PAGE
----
Abstract

Keywords: Misdiagnosis, diagnostic error, information overload, diagnostic software, evidence-based medicine, participatory medicine.
Citation: Graedon T. Is Larry Weed right? J Participat Med. 2013 Mar 18; 5:e13.
Published: March 18, 2013.
Competing Interests: The author has declared that no competing interests exist.
 

Recent research reports have shown that misdiagnosis is an Achilles heel for the current practice of medicine. Dr. John Ioannidis and his colleagues at Stanford University reviewed the literature on patient safety strategies aimed at diagnostic error.[1] They make it clear that much remains to be done, both in research and in implementation of effective approaches.

A study and a commentary published recently showed that failure to achieve an accurate diagnosis causes substantial harm to as many as 150,000 patients annually.[2][3] Another study indicated that information overload due to time pressure may lead clinicians to miss abnormal test results that should trigger further diagnostic investigation.[4]

This problem is not new. Despite advanced medical technology, misdiagnosis doesn’t seem to have become less common since Dr. George Lundberg wrote a scathing editorial about decades of “diagnostic discordance” 15 years ago.[5] Many members of the Society for Participatory Medicine have personal examples of how a delayed or missed diagnosis affected the trajectory of an illness.

This brings us to ask whether it makes sense to embrace Dr. Larry Weed’s approach to diagnosis. (Physicians may recognize Larry Weed as the creator of SOAP notes.) In their book Medicine in Denial, Larry and Lincoln Weed argue that no single clinician has the cognitive capacity to match each patient’s presenting signs and symptoms to the correct choice out of hundreds of possible disease conditions that might correspond.[6] According to the Weeds, misdiagnoses “are not failures of individual physicians. Rather they are failures of a non-system that imposes burdens too great for physicians to bear.”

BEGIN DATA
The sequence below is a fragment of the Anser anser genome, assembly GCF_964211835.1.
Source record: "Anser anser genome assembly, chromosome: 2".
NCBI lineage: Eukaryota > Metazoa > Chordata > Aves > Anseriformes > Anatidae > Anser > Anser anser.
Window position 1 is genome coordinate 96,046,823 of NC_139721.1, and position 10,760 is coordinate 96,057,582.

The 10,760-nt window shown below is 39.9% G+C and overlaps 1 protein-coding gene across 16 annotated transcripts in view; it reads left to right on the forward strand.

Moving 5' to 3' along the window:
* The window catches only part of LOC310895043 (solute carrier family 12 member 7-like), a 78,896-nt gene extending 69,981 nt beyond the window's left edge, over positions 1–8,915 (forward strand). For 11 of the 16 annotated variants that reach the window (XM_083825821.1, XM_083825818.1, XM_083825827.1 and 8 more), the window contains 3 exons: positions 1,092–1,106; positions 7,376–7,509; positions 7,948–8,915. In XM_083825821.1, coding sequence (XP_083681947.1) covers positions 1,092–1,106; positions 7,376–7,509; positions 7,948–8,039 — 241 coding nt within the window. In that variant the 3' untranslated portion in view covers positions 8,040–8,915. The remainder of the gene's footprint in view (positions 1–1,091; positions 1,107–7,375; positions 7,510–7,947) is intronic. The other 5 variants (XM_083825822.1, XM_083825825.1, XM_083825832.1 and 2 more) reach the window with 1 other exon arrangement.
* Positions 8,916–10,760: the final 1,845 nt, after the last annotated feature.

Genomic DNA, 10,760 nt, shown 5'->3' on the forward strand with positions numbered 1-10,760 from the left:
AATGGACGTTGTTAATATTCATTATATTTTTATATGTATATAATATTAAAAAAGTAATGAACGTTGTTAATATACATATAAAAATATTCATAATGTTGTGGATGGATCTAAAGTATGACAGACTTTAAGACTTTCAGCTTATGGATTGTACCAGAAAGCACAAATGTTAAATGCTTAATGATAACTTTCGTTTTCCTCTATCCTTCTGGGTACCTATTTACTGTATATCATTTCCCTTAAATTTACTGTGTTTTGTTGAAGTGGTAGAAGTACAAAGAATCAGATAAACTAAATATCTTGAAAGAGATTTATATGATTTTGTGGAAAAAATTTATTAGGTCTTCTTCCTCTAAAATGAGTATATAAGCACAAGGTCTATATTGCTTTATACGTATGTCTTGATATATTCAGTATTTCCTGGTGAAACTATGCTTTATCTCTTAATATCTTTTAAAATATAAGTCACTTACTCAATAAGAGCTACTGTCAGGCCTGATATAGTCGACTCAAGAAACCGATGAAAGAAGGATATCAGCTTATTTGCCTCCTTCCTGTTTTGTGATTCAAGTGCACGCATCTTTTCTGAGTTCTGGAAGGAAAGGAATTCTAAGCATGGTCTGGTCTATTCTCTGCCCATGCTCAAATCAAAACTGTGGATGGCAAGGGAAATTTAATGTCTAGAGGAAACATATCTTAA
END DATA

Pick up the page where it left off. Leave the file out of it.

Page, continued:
They argue that software tools should be employed first. Software linked to the medical evidence base could present a true list of probable diagnoses for physician and patient to consider together, rather than the ad hoc list of differential diagnoses that a doctor may construct based on his or her particular interests or specialization.

This scenario may sound like science fiction, but even science fiction aficionados have noticed that computers are gaining a diagnostic edge over many doctors.[7] In research from Indiana University, the computer demonstrated greater accuracy in diagnosis than the human physicians. IBM’s Watson and the diagnostic checklist software Isabel are also being tested and refined to facilitate accurate differential diagnoses. Computers don’t suffer from sleep deprivation or distraction, and they shouldn’t display the kinds of unintentional biases (based on gender, ethnicity, or age) that beset human doctors.

The Weeds’ vision of how the data would be collected and used is appealing from the perspective of participatory medicine. The patient would fill out a comprehensive standardized computerized questionnaire prior to a face-to-face clinical encounter. Some data that can only be derived from physical examination or laboratory tests might need to be provided by a clinician, perhaps a physician extender such as a nurse or physician’s assistant. Collecting the initial data in this way should mean that physicians wouldn’t need to spend extra time to use this decision support tool. Instead, once the software suggests a set of options for potential diagnoses to be considered, clinical judgment and (possibly) further testing to refine the diagnosis come into play.